However, wiretapping the legacy phone line is much easier in fact. Even from outside a building, an eavesdropper can physically wiretap the phone line because the phone and the telephone company's equipment do not have any intelligent mechanism of security.

Of course, VoIP has many vulnerable factors, as described in previous sections, but comparing those directly with legacy phone systems is not reasonable because the scope of VoIP service is far more than that of legacy phone service providing voice and fax service only. As mentioned before, today's VoIP provides not only rich media service (such as voice, video, text, presence, and fax) but also integrated services with other applications (such as email, web, and messenger). The complexity creates more vulnerability issues by nature.

When you focus on only voice and fax service, you will see that VoIP is more secure than legacy phone systems as long as it has a basic level of security infrastructure, which is discussed in Part II, "VoIP Security Best Practices."

Protecting Networks Using Strict Authentication and Encryption

Myth #2: Strict authentication and encryption are enough to protect network and end-users against threats.

Reality: Many people, even some network administrators, believe that strict authentication and encryption mechanisms make VoIP service secure enough. Those are important features, but the reality is that those are not enough to mitigate today's sophisticated threats. The typical type of threat is that malicious users or spammers impersonate their endpoints or infect legitimate internal devices with malware (such as viruses or zombies), so that they become authorized users that easily pass the authentication and encryption process. Therefore, they need a comprehensive solution covering multiple aspects of threats.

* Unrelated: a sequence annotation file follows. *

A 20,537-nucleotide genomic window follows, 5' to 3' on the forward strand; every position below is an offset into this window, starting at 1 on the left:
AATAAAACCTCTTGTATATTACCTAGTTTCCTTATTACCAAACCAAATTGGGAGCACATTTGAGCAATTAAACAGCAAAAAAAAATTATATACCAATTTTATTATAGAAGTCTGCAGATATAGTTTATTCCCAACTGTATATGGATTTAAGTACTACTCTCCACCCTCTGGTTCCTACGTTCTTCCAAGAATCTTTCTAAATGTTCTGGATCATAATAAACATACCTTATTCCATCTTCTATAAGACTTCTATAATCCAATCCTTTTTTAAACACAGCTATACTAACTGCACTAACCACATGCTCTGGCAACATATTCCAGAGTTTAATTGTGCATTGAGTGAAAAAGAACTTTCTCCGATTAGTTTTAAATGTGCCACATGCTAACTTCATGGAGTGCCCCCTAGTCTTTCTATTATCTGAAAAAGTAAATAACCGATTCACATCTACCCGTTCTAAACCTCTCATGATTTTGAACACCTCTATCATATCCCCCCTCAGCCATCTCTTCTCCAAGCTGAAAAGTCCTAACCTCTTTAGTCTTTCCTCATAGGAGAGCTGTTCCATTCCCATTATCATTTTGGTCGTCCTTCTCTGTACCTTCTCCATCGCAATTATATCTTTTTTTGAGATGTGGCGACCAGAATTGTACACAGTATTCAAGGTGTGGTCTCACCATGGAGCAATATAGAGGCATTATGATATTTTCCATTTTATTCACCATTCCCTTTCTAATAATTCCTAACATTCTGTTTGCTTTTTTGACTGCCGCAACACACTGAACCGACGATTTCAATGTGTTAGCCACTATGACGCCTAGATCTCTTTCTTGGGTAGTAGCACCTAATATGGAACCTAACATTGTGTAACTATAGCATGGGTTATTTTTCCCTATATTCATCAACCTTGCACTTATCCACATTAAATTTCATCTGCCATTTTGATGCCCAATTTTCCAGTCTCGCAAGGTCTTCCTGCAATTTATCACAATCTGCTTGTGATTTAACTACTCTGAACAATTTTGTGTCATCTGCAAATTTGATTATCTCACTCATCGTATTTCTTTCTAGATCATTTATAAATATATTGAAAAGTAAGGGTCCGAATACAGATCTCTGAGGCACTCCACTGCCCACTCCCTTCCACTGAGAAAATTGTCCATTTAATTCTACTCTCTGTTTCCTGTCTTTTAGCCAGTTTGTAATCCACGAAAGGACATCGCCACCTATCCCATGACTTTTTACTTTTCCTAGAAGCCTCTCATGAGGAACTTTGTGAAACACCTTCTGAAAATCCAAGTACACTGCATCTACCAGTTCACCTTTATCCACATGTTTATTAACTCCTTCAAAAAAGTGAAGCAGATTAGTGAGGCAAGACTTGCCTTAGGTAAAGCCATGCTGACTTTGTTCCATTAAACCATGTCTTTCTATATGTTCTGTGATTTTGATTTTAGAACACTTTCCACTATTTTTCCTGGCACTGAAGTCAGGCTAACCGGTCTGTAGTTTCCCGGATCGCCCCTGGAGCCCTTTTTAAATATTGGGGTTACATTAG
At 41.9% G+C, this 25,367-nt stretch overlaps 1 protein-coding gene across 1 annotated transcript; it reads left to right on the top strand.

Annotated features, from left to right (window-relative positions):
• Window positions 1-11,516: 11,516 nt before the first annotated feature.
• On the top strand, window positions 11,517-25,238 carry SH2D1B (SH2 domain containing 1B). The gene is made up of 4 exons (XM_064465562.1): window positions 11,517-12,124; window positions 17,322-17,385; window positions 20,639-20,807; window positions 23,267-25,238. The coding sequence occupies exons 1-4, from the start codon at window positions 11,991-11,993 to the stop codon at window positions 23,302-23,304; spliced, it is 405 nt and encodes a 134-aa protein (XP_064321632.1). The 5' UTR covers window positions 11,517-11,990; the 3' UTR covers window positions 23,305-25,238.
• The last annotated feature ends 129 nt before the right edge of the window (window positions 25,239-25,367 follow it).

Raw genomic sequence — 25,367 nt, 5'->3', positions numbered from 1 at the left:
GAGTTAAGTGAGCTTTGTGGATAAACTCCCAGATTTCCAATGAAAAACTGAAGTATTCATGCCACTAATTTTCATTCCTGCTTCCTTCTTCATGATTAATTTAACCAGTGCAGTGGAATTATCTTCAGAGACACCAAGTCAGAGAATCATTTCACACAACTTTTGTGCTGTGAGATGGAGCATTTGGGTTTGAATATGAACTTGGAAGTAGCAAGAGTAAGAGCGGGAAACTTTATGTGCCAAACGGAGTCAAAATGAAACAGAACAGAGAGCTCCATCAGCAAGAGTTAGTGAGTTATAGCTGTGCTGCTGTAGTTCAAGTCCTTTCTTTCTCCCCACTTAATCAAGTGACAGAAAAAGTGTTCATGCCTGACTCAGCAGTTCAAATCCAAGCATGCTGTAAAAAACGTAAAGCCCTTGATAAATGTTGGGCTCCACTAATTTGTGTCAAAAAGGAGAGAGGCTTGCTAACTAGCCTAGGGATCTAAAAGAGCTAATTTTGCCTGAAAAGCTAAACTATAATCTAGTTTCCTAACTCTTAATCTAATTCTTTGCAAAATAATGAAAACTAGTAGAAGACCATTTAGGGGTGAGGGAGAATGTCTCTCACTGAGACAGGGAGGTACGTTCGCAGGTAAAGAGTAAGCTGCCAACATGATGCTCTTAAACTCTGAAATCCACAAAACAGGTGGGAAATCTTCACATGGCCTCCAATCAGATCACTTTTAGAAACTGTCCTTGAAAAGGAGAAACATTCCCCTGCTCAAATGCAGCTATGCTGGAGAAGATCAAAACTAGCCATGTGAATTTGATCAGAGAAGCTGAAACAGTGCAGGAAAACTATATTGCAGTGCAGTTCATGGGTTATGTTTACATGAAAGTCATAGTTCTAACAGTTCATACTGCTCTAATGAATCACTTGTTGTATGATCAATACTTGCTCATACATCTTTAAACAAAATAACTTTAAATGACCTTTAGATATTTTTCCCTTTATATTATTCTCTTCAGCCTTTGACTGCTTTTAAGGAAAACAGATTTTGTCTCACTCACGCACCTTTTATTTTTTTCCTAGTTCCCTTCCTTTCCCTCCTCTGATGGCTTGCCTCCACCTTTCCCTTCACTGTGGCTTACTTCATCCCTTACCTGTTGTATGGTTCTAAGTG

Protecting Networks Using a Data Security Infrastructure

Myth #3: Data security infrastructure can protect VoIP network.

Reality: Some people believe that secure data networks can protect VoIP as well because VoIP packets flow through IP networks anyway like other real-time data. That's partially right from the network-layer perspective, but there are so many application-layer–specific attacks that typical data security devices (such as firewalls, IDS/IPS) or architecture cannot detect or prevent them. For example, malformed SIP or H.323 messages could threaten the target server when parsing them, but provide no clue to data security devices unless they are looking into the messages in the application-layer. Therefore, additional VoIP security modules, devices, or architecture are necessary on top of the data security infrastructure.


VoIP has been prevailing in the telecommunication world since its emergence in the late 90s, as a new technology transporting multimedia over the IP network. The reason for its prevalence is that VoIP gives significant benefits compared to legacy phone systems. The key benefits are cost savings, rich media service, phone portability, service portability, integration with other applications, lack of geographical boundary, and rich features.